When considering the parallelization of some piece of code, my first concern is to be sure that the code I start with is optimized for serial execution. It does me little good to write a parallel version that just sops up the latency holes that inefficient code makes available. It may seem to scale well, but some future compiler may come along that does a better job of optimizing that inefficient kernel and suddenly the performance scaling might disappear.
|Even better is if I can squeeze those inefficiencies out of the algorithm itself. Previously, before defining the interaction loops, I set up a data structure to represent each body, choosing mass, location, and velocity to represent the state, plus a place to accumulate accelerations. However, Jim Dempsey suggested it might be more efficient to accumulate forces rather than accelerations. Forces are the canonical result of the gravitational equation but divides are one of the most expensive floating point operations. Better to accumulate the influence of other bodies as forces first, then do one divide to compute the acceleration, right?|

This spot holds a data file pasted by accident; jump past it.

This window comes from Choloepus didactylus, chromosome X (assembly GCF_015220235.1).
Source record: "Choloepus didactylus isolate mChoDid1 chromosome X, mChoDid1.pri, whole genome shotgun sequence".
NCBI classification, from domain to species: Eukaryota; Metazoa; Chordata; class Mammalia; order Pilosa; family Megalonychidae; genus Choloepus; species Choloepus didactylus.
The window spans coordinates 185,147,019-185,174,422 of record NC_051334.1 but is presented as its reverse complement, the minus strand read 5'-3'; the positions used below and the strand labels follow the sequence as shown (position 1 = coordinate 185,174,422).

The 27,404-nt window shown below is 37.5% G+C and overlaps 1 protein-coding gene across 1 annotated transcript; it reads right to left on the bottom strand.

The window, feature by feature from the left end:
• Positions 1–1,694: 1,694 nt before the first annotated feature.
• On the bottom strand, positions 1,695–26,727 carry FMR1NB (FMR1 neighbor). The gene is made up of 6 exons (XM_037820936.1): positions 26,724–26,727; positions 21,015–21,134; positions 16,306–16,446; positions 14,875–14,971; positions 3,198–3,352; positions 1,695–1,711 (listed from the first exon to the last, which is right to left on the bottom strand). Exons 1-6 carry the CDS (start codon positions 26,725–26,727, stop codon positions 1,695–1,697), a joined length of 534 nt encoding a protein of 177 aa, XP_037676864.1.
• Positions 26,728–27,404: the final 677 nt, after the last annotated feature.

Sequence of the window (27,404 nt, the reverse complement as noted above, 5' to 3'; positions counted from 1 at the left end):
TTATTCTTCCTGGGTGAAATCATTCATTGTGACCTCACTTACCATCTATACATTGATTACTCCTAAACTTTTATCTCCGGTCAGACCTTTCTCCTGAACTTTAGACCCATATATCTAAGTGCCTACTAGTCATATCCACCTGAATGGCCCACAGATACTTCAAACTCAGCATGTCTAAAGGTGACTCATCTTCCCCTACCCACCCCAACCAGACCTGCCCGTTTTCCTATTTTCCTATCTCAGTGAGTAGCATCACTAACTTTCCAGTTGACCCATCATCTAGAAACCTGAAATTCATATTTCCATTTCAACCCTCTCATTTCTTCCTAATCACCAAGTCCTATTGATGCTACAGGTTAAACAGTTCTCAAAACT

But where did that F come from? We are actually dividing out a mass that was used to compute the original force. What if we never multiplied it in the first place?
The G-over-R-squared is a common factor that can be computed once. Two multiplies, which would be required anyway, give the accelerations directly, without any extra divides! So we'll stick with the plan to add accelerations.
Next time: realizing addAcc(i,j)